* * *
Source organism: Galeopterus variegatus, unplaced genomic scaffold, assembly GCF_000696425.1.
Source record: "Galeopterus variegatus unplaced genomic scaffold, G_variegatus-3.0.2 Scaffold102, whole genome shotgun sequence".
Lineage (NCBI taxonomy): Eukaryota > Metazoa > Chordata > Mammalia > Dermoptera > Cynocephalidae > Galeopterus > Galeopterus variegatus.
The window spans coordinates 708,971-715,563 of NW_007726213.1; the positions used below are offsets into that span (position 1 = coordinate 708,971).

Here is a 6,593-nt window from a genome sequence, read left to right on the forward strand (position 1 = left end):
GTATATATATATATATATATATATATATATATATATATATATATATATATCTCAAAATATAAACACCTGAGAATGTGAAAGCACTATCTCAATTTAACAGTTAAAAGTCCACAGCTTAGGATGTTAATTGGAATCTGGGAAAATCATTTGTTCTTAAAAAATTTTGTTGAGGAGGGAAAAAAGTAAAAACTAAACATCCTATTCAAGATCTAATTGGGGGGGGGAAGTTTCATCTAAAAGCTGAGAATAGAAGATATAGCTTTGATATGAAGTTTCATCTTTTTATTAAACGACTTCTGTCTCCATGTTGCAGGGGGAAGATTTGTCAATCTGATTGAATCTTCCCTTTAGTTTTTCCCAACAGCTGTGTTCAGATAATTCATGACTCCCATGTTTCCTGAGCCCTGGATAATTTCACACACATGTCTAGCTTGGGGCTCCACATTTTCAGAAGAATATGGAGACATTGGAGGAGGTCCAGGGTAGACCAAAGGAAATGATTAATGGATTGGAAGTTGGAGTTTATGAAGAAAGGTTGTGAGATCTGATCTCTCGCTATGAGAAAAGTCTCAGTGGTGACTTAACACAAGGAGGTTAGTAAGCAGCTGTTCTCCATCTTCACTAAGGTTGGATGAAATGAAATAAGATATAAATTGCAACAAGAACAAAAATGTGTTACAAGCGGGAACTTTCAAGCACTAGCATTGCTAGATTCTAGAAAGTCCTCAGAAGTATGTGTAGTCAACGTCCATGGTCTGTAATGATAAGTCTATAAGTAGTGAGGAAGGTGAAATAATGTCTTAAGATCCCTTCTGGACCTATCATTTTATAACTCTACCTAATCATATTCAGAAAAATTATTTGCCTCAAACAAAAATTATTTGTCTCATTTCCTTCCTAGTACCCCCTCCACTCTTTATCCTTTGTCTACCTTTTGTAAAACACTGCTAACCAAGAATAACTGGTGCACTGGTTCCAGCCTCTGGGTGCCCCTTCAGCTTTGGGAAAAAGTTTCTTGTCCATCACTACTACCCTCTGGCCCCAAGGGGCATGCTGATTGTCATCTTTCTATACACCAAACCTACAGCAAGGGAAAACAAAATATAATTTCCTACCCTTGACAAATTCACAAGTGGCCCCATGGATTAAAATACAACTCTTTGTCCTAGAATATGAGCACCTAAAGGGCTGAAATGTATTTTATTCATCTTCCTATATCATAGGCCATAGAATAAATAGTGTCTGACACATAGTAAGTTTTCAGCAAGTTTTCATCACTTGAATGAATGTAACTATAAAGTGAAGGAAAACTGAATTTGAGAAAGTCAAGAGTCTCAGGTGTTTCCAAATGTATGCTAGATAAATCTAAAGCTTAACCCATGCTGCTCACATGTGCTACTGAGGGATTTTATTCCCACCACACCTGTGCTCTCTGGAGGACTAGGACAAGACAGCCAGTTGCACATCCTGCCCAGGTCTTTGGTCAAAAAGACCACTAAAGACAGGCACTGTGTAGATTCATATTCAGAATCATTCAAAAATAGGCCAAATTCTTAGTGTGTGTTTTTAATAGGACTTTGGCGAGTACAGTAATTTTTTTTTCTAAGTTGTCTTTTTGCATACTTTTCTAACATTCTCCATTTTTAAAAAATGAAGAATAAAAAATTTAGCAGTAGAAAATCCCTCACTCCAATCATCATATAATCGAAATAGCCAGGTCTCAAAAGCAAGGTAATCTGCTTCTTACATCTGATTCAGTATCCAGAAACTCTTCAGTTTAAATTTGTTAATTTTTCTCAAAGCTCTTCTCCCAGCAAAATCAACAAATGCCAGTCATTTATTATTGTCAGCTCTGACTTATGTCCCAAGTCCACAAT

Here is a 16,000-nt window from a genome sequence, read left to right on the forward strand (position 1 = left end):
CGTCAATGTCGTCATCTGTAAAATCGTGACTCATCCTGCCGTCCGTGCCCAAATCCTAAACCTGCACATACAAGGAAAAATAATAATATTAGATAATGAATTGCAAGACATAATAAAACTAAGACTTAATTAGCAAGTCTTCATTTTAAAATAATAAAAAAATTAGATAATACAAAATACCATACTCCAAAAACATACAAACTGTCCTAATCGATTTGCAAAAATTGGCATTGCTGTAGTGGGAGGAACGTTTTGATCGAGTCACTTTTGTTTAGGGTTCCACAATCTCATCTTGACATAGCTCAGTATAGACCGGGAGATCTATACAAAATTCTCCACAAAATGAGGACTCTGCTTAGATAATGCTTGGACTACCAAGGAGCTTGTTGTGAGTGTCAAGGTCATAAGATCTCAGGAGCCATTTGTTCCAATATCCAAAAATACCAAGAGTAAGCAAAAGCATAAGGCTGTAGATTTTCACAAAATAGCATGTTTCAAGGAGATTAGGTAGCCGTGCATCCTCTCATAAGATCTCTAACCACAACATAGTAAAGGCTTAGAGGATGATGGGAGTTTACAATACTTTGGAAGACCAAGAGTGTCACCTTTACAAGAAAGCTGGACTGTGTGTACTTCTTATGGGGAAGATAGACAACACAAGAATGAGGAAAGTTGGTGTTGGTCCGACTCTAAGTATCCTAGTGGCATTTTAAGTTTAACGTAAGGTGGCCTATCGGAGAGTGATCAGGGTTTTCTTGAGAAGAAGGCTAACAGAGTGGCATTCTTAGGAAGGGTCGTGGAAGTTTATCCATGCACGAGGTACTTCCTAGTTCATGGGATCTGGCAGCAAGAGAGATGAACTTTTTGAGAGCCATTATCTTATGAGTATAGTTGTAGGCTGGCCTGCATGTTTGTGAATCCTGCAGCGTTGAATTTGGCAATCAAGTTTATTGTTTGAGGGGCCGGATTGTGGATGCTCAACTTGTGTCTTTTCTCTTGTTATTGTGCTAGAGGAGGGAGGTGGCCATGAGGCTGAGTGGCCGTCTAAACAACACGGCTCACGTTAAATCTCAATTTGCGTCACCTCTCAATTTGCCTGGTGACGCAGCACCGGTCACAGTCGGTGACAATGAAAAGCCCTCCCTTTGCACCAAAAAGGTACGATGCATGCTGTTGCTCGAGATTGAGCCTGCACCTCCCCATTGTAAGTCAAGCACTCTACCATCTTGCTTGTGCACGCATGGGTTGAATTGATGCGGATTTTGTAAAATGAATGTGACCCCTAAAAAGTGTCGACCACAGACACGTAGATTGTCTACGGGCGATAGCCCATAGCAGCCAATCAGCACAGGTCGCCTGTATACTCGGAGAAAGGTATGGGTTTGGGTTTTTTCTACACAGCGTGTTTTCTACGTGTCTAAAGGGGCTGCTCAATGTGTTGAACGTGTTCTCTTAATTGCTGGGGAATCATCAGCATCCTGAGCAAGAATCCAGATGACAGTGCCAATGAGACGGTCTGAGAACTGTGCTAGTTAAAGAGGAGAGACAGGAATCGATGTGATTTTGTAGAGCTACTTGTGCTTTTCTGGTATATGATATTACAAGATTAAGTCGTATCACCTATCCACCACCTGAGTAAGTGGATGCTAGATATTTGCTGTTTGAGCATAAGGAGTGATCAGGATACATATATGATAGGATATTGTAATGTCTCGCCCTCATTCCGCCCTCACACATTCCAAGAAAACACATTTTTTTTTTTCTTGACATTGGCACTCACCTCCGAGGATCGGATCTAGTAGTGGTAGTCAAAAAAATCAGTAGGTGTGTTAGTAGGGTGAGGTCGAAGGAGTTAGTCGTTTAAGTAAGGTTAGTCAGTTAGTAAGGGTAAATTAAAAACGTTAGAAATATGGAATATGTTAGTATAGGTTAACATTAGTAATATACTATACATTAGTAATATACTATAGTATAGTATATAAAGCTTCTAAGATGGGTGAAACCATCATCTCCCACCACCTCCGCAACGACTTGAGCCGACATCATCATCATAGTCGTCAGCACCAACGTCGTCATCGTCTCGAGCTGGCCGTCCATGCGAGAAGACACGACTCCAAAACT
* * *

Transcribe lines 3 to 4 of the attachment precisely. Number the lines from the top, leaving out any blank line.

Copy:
Lineage (NCBI taxonomy): Eukaryota > Metazoa > Chordata > Mammalia > Dermoptera > Cynocephalidae > Galeopterus > Galeopterus variegatus.
The window spans coordinates 708,971-715,563 of NW_007726213.1; the positions used below are offsets into that span (position 1 = coordinate 708,971).